Rabbi and Rebbetzin Goldberger

Anyone coming into Tiferes Yisroel will appreciate the feeling of warmth, friendship, and belonging in the kehillah. How have you fostered that feeling?

Rebbetzin Goldberger: I think that feeling flows down from Rabbi Goldberger, whose approach to all people is one of genuine respect. It is a special kind of respect that is built upon respecting the integrity of another person. This is an exceptional trait that I experienced in both my father-in-law and mother-in-law, Rabbi Daniel and Rebbetzin Ida Goldberger, of blessed memory.  So, Rabbi Goldberger had wonderful teachers and is a wonderful teacher. I believe the example he sets has a ripple effect in our shul.

It’s no surprise that our fundraiser this year is subtitled A Dance with the Torah. Outward signs that music abounds at TY include the logo design with its musical notes, your Lecha Dodi nigun that is sung all over the world, and the sold-out status of the CD in which you sing melodies you composed. What are your thoughts on the role of music in continuing the mesorah?

Rabbi and Rebbetzin Goldberger:  Music is an experience that allows, through harmony, the respect for both the whole and the individual.  It’s a lofty opportunity for thoughtful self-expression of one’s own voice while having in mind how that will blend in a beautiful way with what is outside oneself. That music carries the mesorah of warmth, friendship, and belonging.

Did others in the long line of rabbis in your family have music as a primary interest?

Rabbi Goldberger: My father had a love for music, especially singing zemiros at the Shabbos table, but I wouldn’t say that it was a primary interest of his. I did not know my predecessors before him, so I don’t know about their musical interests. My mother was a skilled piano player and had a very nice voice.  My maternal great-grandfather was a composer of nigunim including one for “Mechalkel chaim,” which I wish I knew. It’s quite interesting because, unaware of that, I also composed a nigun for “Mechalkel chaim.”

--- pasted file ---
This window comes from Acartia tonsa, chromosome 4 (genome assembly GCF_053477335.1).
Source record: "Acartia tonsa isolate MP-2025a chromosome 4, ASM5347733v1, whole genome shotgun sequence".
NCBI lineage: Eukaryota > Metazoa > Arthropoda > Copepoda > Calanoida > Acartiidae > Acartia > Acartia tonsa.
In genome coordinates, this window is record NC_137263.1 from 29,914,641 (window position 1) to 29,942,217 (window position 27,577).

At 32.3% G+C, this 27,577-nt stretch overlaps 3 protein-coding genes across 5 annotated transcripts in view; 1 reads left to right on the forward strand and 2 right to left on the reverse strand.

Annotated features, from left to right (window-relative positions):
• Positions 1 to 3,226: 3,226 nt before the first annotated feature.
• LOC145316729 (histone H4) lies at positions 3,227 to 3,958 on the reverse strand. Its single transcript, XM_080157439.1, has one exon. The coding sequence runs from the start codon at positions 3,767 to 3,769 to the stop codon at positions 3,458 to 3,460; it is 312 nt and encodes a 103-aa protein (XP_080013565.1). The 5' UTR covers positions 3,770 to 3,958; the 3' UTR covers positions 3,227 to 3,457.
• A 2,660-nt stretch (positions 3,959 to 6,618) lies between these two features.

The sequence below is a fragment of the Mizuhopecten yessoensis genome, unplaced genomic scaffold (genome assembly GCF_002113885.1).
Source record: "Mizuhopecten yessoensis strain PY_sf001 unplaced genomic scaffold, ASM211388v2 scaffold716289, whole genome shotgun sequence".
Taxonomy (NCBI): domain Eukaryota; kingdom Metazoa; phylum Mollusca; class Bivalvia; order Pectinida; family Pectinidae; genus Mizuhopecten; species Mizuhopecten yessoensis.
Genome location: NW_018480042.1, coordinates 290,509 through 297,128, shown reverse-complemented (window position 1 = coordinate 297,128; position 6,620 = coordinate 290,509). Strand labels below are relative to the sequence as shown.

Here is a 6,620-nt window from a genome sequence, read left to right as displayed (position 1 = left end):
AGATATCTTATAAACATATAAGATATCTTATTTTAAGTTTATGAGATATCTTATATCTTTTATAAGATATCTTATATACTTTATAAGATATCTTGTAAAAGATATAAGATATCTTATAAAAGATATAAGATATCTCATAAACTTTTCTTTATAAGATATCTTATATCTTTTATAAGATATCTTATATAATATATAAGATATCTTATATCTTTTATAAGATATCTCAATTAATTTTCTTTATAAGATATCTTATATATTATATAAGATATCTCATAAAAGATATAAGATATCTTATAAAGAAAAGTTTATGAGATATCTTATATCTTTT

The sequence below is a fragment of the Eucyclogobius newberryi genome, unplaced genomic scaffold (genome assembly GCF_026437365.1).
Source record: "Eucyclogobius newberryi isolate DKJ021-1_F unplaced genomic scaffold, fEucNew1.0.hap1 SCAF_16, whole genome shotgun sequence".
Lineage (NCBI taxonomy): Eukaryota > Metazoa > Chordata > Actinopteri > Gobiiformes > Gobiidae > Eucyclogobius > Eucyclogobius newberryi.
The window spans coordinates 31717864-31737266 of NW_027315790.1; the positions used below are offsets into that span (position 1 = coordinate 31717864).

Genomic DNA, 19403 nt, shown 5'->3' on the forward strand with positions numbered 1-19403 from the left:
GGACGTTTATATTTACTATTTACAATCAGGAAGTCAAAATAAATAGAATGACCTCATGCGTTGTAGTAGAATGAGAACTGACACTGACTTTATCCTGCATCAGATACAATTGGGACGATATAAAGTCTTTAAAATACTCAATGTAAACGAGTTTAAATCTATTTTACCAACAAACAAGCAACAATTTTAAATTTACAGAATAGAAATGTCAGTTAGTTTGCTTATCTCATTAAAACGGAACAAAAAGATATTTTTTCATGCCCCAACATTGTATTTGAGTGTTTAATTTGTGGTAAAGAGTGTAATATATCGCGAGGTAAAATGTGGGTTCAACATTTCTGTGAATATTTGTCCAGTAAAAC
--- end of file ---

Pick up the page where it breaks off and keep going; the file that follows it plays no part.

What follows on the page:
Rebbetzin, though women’s role in singing and dancing is circumscribed in shul, what makes the women feel included in the joy of davening?

Rebbetzin Goldberger: Women often play an exceedingly important role, namely taking it all in.  Wow!  That, too, is not only an individual experience but one that lifts the entire group. Would we sing if there was no one to hear? Would we dance if there was no one to watch? Having a less “active” role allows one to absorb and participate in an experience in a way that perhaps is more easily uplifting. Less active does not mean less involved. It’s how we’re involved. More active participants will have more of a struggle with “self” involvement, which is not good spiritual fuel. So maybe women are adding that help toward “Hashem” involvement over “self” involvement. In any case, joy of davening is an experience that we all—men and women—need to cultivate. There’s a joy that’s easy to feel at Kehillas Tiferes Yisroel as we come together to praise Hashem, to turn to our Father, to lose sight of our burdens as we sing and hear the same words of praise and thanks that have been sung and heard for thousands of years. 

We know you were tremendously influenced by your rebbe, Rabbi Shloime Twerski. What aspects of Tiferes Yisroel remind you most of him? 

Rabbi and Rebbetzin Goldberger: The warmth, the friendship, and the belonging. For us, being in Rabbi Twerski’s, ztz’l, shteeble was like being in the most loving, caring, and nurturing home.  Also, the nigunim we sing and the diverse nature of our membership. A unique blend of unique people. The integrity of individuals is left intact.

What Chasidic works have influenced you?

Rabbi Goldberger: Some of the Chasidic works that have influenced me are the Meor EinayimSefer HaTanya, the PriTzadikSfas Emes, and Bnai Yissoschor.

How does the mesorah of TY today match what you expected it to be?

Rebbetzin Goldberger: BH, I think I left expectation a while ago.  What I find today gives me joy and a place that I absolutely love davening in. Not much else I’m looking for, but I’ll take more of the same and, hopefully, an ever-growing respect and appreciation of one another.

You have a phenomenal memory for people’s names. How does that ability demonstrate your emphasis on and respect for individuals?

Rabbi Goldberger: It’s just a gift from above that I can’t take credit for. Yet, it is a gift that helps demonstrate the high regard that I have for each individual.

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